A VILLAGE where Michael Schumacher spent his childhood has turned into a ghost town with just 12 residents left thanks to a grim reason.
The Formula 1 legend grew up in Manheim, Germany, which once had a functioning go-kart track but is now laid to waste because of industry.
Only 12 people inhabit the town in the district of Kerpen, which is about 366 miles southwest of the capital, Berlin.
Pictures showed abandoned streets and empty houses that have been left in ruin.
It is a far cry from the once bustling regional centre that homed the Schumacher family.
Michael, brother Ralf and parents Rolf and Elisabeth were four of around 1,700 people that used to live in Manheim.
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In 1995, Michael and Corinna were even married at the community centre.
The building, however, is now long gone.
Josef Valder, a remaining resident, told Focus: "I knew everyone here and remodelled my parents' house.
Josef said: "My daughter went to school with Ralf Schumacher.
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"But about 50-years-ago our teacher told us that we would have to move away at some point."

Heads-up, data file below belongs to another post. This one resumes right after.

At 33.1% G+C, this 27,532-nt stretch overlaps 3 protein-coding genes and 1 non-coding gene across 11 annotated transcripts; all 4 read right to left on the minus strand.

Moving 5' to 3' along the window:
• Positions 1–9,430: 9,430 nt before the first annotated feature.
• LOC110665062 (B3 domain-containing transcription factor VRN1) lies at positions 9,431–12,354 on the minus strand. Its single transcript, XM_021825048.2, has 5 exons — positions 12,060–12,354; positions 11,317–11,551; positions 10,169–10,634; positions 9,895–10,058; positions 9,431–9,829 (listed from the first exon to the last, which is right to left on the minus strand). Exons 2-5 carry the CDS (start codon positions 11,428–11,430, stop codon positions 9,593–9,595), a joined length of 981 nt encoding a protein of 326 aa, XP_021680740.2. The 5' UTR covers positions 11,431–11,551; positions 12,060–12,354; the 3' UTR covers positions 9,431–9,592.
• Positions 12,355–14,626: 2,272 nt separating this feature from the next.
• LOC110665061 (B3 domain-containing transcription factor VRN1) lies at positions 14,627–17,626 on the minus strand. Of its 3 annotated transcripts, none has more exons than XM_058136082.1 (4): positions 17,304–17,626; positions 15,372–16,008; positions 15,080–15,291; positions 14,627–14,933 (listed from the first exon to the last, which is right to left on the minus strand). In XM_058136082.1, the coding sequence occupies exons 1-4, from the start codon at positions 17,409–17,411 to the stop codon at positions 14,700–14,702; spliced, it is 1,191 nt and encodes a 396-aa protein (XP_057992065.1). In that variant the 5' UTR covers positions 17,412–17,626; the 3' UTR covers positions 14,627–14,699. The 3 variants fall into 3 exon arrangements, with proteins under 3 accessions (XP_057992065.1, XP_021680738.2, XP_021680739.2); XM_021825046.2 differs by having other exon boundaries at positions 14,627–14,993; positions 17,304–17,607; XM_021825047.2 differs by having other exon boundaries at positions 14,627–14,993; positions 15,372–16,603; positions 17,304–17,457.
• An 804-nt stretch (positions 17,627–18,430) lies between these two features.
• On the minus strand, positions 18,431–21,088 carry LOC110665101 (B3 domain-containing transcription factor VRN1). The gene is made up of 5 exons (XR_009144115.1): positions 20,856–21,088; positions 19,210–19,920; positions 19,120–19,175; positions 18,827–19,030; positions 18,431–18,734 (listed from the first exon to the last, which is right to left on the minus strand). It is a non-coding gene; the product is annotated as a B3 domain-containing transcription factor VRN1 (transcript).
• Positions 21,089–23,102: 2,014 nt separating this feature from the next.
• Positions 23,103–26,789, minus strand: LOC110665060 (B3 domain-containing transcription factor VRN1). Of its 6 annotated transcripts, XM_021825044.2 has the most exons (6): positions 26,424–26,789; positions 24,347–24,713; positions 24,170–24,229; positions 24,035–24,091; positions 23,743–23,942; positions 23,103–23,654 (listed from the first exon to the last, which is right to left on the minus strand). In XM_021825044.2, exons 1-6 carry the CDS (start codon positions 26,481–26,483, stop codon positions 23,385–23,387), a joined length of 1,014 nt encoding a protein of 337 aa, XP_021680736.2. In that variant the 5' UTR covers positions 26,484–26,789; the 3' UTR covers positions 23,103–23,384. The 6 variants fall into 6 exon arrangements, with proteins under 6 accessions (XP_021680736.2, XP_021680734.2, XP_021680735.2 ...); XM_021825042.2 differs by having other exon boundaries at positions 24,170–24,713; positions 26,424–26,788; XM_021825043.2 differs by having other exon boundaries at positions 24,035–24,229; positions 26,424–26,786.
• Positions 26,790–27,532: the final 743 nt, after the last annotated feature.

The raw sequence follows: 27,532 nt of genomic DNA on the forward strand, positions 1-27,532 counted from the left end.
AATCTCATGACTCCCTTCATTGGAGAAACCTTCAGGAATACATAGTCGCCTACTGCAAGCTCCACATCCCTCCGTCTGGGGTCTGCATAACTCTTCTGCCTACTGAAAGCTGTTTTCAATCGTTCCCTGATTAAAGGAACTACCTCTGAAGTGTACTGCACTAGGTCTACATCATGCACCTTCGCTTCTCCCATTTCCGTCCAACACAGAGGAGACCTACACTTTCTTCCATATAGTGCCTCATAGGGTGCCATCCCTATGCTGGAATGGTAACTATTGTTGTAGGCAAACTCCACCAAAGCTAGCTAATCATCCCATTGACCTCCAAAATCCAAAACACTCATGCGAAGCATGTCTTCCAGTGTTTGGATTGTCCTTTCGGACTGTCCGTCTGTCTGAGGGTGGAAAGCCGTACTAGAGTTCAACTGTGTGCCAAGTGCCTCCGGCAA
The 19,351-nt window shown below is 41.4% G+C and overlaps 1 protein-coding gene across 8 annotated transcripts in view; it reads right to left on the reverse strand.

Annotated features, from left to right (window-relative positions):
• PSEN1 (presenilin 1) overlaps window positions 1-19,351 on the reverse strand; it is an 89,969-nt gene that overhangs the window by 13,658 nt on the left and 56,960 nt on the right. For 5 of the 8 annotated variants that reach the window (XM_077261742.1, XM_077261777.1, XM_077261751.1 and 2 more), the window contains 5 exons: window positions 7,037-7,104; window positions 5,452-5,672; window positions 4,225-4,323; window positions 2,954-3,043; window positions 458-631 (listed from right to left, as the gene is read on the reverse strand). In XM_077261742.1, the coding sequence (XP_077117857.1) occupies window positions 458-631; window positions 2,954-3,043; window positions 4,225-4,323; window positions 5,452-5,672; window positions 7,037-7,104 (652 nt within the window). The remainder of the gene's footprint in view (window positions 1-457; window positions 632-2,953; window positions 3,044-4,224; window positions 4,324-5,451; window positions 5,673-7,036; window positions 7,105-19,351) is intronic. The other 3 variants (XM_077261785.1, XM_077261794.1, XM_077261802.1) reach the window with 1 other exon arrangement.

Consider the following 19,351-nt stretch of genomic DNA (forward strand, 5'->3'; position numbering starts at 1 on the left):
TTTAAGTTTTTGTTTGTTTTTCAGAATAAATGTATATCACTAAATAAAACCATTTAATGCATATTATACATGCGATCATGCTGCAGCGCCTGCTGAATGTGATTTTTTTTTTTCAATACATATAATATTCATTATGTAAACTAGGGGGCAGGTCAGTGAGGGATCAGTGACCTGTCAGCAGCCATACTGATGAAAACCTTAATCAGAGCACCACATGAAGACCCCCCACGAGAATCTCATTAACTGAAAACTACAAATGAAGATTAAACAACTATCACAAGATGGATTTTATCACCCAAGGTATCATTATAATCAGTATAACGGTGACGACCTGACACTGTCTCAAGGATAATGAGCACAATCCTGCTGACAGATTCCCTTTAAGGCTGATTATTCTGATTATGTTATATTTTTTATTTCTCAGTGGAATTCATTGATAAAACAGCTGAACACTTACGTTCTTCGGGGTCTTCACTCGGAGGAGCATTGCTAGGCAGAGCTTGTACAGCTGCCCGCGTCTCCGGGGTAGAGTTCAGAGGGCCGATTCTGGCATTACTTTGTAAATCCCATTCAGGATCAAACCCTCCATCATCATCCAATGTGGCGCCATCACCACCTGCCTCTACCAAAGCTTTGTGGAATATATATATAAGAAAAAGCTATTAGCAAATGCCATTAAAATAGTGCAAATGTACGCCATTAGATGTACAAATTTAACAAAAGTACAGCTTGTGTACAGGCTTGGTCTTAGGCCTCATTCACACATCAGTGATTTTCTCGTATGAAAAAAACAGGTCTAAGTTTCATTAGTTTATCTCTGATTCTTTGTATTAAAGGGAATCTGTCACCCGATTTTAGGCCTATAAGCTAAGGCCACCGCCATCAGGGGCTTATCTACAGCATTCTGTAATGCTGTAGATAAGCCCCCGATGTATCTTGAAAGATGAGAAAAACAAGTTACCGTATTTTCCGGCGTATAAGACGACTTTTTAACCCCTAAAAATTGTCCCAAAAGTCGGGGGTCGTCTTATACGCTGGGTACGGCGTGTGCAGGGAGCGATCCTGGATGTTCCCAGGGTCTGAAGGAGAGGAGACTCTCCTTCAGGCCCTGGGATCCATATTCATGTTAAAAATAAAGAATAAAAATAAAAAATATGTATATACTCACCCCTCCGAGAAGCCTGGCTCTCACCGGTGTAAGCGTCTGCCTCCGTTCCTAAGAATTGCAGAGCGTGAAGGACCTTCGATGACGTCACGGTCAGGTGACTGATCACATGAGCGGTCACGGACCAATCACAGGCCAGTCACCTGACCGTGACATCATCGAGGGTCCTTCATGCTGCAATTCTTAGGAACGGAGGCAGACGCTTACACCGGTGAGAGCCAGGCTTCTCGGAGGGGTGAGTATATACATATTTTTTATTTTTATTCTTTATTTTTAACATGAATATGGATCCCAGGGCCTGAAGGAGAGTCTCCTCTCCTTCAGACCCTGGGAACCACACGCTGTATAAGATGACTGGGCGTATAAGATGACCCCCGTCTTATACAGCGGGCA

The mass migration has been caused by the development of the Hambach mine.
It is the largest open-pit mine in Germany, spanning more than 8,300 acres and produces about 40 million tonnes of lignite annually.
As the coal mine continued to grow, it has consumed the country town and in 2024 it is set to expand even further.
Josef said: "Ten years before the resettlement began, the place died out.
"Pubs and shops closed and many children decided to start over somewhere else."
Ralf Schumacher is regularly seen in Kerpen because he held onto the family home.
He told German newspaper Bild: "I grew up with a lot of animals – of course that has an impact.
"And since, thanks to the Greens, my entire hometown hasn't fallen victim to lignite mining.
"I took the opportunity to restore my parents' house to how it used to be.
"Luckily, thanks to the new plans, the go-kart track is still there."
The Erftlandring go-kart track, which was operated by father Rolf, will be preserved by the local council.
Ralf said: "Until recently, I was a youth leader but now someone else does it, which makes sense because I can't always be there.
"But I'm glad the go-kart track is still there.
"It was repaved and parts of her lie on the ground that's mine.
"We try to support young Germans, which is difficult enough in Germany at the moment."
Last year was the 10th anniversary since Michael's retirement.
The seven-time world champion has not been seen or heard from since a horror ski crash back in 2013.
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But fellow F1 racer Mick, who recently left Haas and became Mercedes' reserve driver, has continued to show support for his father.
Last November, he shared an old photo of him and his dad on Twitter.
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